W.E.B. Du Bois: visionary civil rights activist and unswung hero of data visualisation
By Filipe Zuluaga on Wednesday, 12 October 2022
I recently came across this beautifully designed exploration of some of W.E.B. Du Bois’ visionary data visualisations from 1900, showcasing the progress made by Black Americans after emancipation as well as the challenges they still faced.
As I was admiring the different charts, tables and maps I realised they were a perfect example of how their author had lived up to this year’s Black History Month theme of enacting change by action and not only words: W.E.B. Du Bois viewed this sociological work as an opportunity to counter the false and racist ideas behind Social Darwinism, by presenting statistical data showing how far the African American community had advanced in the (then) short period since the abolition of slavery.
But before I delve deeper into the project, let’s step back and provide a bit of context. William Edward Burghardt Du Bois, better known as W.E.B. Du Bois, was born in 1898 in Massachusetts, USA, son of a domestic worker and a barber and itinerant labourer. In addition to his contributions to the field of data visualisation, he is one of the most prominent US Black civil rights activist, a celebrated scholar, editor and sociologist. He was the first African American to earn a doctorate, graduating from Harvard and then becoming professor of history, sociology, and economics at Atlanta University. Throughout his life he fought prejudice and racism, using rigour, data and eloquence to speak out against oppression and calling for equal rights. He was the only Black founder of the civil rights group the National Association for the Advancement of Coloured People (NAACP) in 1908 and was a key figure in establishing Pan-African Congresses at the turn of the century. His support for the end of colonialism earned him the admiration of many African leaders, leading to an invitation by President Kwame Nkrumah to move to Ghana, which he did in 1961 when he was 93 years old. He died two years later, shortly after becoming a Ghanaian citizen. His most famous book, The Souls of Black Folk, published in 1903, is a collection of essays on race, work and culture that criticised the (then) more prevalent policy of political conservatism and racial accommodation promoted by Booker T. Washington. Equally significant were the more than 60 data portraits he created in 1900, which were the first and some of the most sophisticated quantitative research ever done on race and the Black population, establishing Du Bois as a designer, narrator and curator of Black culture.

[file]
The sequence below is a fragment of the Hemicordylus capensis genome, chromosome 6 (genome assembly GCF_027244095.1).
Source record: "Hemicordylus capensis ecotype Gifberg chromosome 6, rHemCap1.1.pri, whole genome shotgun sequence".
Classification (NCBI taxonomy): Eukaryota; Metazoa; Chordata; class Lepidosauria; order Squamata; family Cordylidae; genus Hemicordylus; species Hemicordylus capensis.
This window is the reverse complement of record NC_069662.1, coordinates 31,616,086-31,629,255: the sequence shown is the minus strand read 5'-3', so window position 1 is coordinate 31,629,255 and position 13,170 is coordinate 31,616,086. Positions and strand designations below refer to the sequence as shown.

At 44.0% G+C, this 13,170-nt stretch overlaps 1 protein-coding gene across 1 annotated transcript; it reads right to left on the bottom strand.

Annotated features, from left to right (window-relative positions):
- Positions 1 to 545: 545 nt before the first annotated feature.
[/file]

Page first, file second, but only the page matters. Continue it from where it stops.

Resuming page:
A request to contribute a social study about African American life to the Exposition Universelle, the Paris World Fair of 1900 sparked this project. This was a time when human zoos displaying people from colonised nations were still common in fairs like this one and Du Bois sought to challenge such practices and views. He included the infographics as part of an Exhibit of American Negroes, calling it “an honest straightforward exhibit of a small nation of people, picturing their life and development without apology or gloss, and above all made by themselves.”
The show included a selection of hundreds of photographs that presented a more rounded view of what life was like for Black Americans. Still, the images alone were not enough to show both how far the Black community had come in less than 50 years and the many ways in which the legacy of slavery and institutional racism were holding Black Americans back. So, Du Bois, together with a team of students and alumni, started putting together a series of data portraits that would bring into focus in vibrant and modern graphics the social and intellectual achievements of Black America. Using a range of striking visual and design techniques that mix conventional choices (such as bar and area charts) with more innovative formats such as “coxcomb” diagrams and spiral bars, Du Bois created a narrative of progress that included indicators for property ownership, population growth, rising employment and improving literacy rates, as wells as other metrics of social improvement.
All the illustrations are beautifully drawn by hand and have impeccable statistical accuracy drawn from using reliable sources such as the U.S. Census data, the U.S. Bureau of Labor statistics and various government reports. The infographics were designed to stand out and tell a nuanced and complex story of how Black Americans hadn’t progressed because of the country they lived in, but rather were prospering despite of it. Du Bois and his team were also mindful of the international setting where the work was being presented, so they sought to make comparisons that countered inaccurate stereotypes and perceptions. The graphics illustrated how, for example, Black Americans had higher marriage rates than Germans, an older population than the French and were more literate than the Russians or Romanians.
The exhibit received extensive praised, with the judges awarding Du Bois a gold medal for his role as compiler of the materials presented. It received accolades in the African American press, but generated little interest in European media and almost none in mainstream publications in America.
When the tour was finished, the materials were archived by the US Library of Congress, where they stayed in relative obscurity until the Library digitised them, making the pioneering work available to a whole new audience. The recent rise in interest in data visualisation has propelled Du Bois’ work to the level of fame and recognition it rightfully deserves, inspiring many to use innovative ways to visualise the many inequalities in modern society and paving the way to make meaningful change happen.